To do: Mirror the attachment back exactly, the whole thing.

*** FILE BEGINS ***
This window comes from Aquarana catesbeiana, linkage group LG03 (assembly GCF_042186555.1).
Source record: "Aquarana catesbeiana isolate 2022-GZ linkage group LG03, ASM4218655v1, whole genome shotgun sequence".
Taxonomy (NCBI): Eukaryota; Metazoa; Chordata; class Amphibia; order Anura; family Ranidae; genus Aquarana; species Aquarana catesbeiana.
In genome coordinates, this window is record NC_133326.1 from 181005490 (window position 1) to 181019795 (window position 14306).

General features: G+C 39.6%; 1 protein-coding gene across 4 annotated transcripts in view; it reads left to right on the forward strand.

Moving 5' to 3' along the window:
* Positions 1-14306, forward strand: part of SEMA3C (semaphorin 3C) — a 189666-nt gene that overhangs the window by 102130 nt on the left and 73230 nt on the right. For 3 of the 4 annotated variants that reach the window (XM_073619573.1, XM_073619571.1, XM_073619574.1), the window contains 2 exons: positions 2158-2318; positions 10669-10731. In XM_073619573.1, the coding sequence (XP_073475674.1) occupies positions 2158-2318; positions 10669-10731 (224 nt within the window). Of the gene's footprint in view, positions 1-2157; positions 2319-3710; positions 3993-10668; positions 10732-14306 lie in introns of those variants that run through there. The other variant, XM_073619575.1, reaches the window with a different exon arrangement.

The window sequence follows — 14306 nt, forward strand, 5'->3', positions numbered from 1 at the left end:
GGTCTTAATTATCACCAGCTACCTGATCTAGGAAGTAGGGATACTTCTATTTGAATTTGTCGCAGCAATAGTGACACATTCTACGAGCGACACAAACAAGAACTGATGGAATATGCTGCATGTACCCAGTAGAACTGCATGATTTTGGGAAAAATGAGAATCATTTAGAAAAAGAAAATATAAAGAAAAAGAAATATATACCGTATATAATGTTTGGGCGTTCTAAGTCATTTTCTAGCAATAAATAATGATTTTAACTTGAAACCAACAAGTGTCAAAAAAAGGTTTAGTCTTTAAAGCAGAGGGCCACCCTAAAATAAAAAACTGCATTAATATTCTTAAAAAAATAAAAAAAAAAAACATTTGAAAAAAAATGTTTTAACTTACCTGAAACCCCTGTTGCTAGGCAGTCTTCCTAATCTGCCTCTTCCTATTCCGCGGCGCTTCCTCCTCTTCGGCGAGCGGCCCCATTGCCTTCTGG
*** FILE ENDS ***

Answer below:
This window comes from Aquarana catesbeiana, linkage group LG03 (assembly GCF_042186555.1).
Source record: "Aquarana catesbeiana isolate 2022-GZ linkage group LG03, ASM4218655v1, whole genome shotgun sequence".
Taxonomy (NCBI): Eukaryota; Metazoa; Chordata; class Amphibia; order Anura; family Ranidae; genus Aquarana; species Aquarana catesbeiana.
In genome coordinates, this window is record NC_133326.1 from 181005490 (window position 1) to 181019795 (window position 14306).

General features: G+C 39.6%; 1 protein-coding gene across 4 annotated transcripts in view; it reads left to right on the forward strand.

Moving 5' to 3' along the window:
* Positions 1-14306, forward strand: part of SEMA3C (semaphorin 3C) — a 189666-nt gene that overhangs the window by 102130 nt on the left and 73230 nt on the right. For 3 of the 4 annotated variants that reach the window (XM_073619573.1, XM_073619571.1, XM_073619574.1), the window contains 2 exons: positions 2158-2318; positions 10669-10731. In XM_073619573.1, the coding sequence (XP_073475674.1) occupies positions 2158-2318; positions 10669-10731 (224 nt within the window). Of the gene's footprint in view, positions 1-2157; positions 2319-3710; positions 3993-10668; positions 10732-14306 lie in introns of those variants that run through there. The other variant, XM_073619575.1, reaches the window with a different exon arrangement.

The window sequence follows — 14306 nt, forward strand, 5'->3', positions numbered from 1 at the left end:
GGTCTTAATTATCACCAGCTACCTGATCTAGGAAGTAGGGATACTTCTATTTGAATTTGTCGCAGCAATAGTGACACATTCTACGAGCGACACAAACAAGAACTGATGGAATATGCTGCATGTACCCAGTAGAACTGCATGATTTTGGGAAAAATGAGAATCATTTAGAAAAAGAAAATATAAAGAAAAAGAAATATATACCGTATATAATGTTTGGGCGTTCTAAGTCATTTTCTAGCAATAAATAATGATTTTAACTTGAAACCAACAAGTGTCAAAAAAAGGTTTAGTCTTTAAAGCAGAGGGCCACCCTAAAATAAAAAACTGCATTAATATTCTTAAAAAAATAAAAAAAAAAAACATTTGAAAAAAAATGTTTTAACTTACCTGAAACCCCTGTTGCTAGGCAGTCTTCCTAATCTGCCTCTTCCTATTCCGCGGCGCTTCCTCCTCTTCGGCGAGCGGCCCCATTGCCTTCTGG